Everyday arts & poetry magazine

Bastart meets Humans of Buenos Aires

Credits Jimena Mizrahi - Humans of Buenos Aires

“Seen near China Town. He said his feet talk.” Credits Jimena Mizrahi – Humans of Buenos Aires

“People are strange when you’re a stranger. Faces look ugly when you’re…” Ok. You may keep the tune, but change the adjective: here in Buenos Aires people, first of all, are interesting. A single word can change an attitude? Humans of Buenos Aires believe that yes. Jimena Mizrahi set up the project to give a space where everyone could get to see a bit more of “specialness”, a bit less of a “stranger”. In each of us.


“Buenos Aires is where I was born and grew up. I couldn’t imagine doing “Humans of” in another city. Humans of Buenos Aires is my way of showing that interesting people are just around the corner”, says Jimena Mizrahi, founder of the project.

Bastart: Each “Humans of” initiative starts out of inspiration by HONY’s example plus the personal motivations. What were yours?

Jimena Mizrahi: I love street photography and meeting new people. I was working in a photographic studio, spending many hours indoors. Something of the “real life” was missing. I really liked HONY and felt like doing the same in my city – forcing myself out from my comfort zone and approaching humans on the street – seemed like the best option.

B: Who are the ones to attract you most?

J: Potentially any person on the street could be a Human of Buenos Aires. But in the decisive moment of approaching a stranger it’s just the instinct that drags me there. Something hard to define. I see someone, feel intrigued and want to know more. This is why I stop him or her.

B: Tell us more about your goals and future plans.

J: The project’s objective is to offer people a space to recognize each other’s “specialness”. In a moment where individuality seems like the only way, I seek to celebrate the others. In the long term, I hope to inspire more people to look at one another and smile, even though they’re complete strangers. There is so much we can all learn from each other!

B: Is it hard to talk people into making a photo + story? Which of the two is more important to you?

J: Each person reacts differently when approached by a stranger who asks for his or her portrait and makes personal questions. While some can stay for more than an hour revealing to me their most intimate thoughts and experiences, others don’t even want to be photographed. I respect that too.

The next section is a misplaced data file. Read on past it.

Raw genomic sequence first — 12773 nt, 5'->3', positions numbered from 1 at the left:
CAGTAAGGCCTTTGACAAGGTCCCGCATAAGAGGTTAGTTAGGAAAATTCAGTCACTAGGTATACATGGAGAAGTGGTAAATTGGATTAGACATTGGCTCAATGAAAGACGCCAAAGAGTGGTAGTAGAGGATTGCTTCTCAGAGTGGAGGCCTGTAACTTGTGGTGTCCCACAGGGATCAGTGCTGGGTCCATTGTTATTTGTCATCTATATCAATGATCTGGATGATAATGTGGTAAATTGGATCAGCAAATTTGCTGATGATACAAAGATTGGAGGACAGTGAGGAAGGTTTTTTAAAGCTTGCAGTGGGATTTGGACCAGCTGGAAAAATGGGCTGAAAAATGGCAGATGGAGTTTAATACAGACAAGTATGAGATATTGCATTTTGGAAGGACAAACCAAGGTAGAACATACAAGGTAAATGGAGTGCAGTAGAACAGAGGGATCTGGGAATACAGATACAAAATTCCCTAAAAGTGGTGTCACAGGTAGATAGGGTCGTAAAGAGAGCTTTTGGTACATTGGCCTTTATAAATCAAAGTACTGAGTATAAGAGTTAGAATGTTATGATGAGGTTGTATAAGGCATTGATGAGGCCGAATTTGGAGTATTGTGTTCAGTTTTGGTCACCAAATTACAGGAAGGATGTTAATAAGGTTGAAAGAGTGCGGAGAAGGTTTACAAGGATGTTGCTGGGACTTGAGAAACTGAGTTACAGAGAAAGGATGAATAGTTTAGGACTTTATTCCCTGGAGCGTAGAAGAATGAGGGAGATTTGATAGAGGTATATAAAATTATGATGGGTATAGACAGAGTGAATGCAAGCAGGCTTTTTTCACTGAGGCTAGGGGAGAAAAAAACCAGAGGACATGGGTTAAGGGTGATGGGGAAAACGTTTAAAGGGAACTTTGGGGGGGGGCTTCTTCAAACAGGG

I think that a balance between the story and the photo is important.

B: “Humans”, not “People”. What’s your opinion on this?

J: “People” for me sounds like masses, ok if applied to a group of indistinguishable persons. “Humans” is related more to the humanity inside each person. For me the word “humans”, although in a plural form, denotes the uniqueness that is found in everyone of us. Each person on the street carries a whole universe within.

B: Humans of Buenos Aires in five words…?

J: A fresh and personal instant of Buenos Aires.

B: Is “Humans of” phenomenon closer to Wikipedia or Google Maps?

J: To neither. For me, “Humans of” is a free and spontaneous expression of individuals in most diverse corners of the world. It doesn’t aim to define or show people and places as fixed truths. It’s a space where each person’s differences are respected and valued.

He worked as a pilot all his life and feels grateful because he was paid for doing something he loved. We were finishing the street mural (you can see behind) when he approached us. He seemed very interested on the street art and told us we were very fortunate because we were doing what we love. His phrase: “Poor is he, who at the end of the month, only receives his payment.”

Credits Jimena Mizrahi - Humans of Buenos Aires

Credits Jimena Mizrahi – Humans of Buenos Aires

Amancay, the name has its origin from the Mapuche tribe. She helped her dad sell purses on the street from their car, with so much sweetness! She was wearing a hair clip her mom did for her. I asked her dad if I could take a picture of her. He answered: “Ask to her!” Amazing the way he respected her.

Credits Jimena Mizrahi - Humans of Buenos Aires

Credits Jimena Mizrahi – Humans of Buenos Aires

He’s a tango dancer (dancing since he was in his mother’s womb). For him tango’s a very strong feeling, which can make or dissolve couples completely. He loves observing passers-by and meditating on life. When watching people, he always asks himself: “Why are they hurrying so much? Where do they want to get?”

Credits Jimena Mizrahi - Humans of Buenos Aires

Credits Jimena Mizrahi – Humans of Buenos Aires

He is part of a motorbike crew. They get together to share some barbecues on weekends. Whenever possible, they organize a road-trip to enjoy the freedom of riding for several days on a row.

Credits Jimena Mizrahi - Humans of Buenos Aires

Credits Jimena Mizrahi – Humans of Buenos Aires

For more information about Humans of Buenos Aires please visit the official Facebook page. For more information about the HO phenomenon read Ode to the Humans.
Words by Jurgita Po.Alessi

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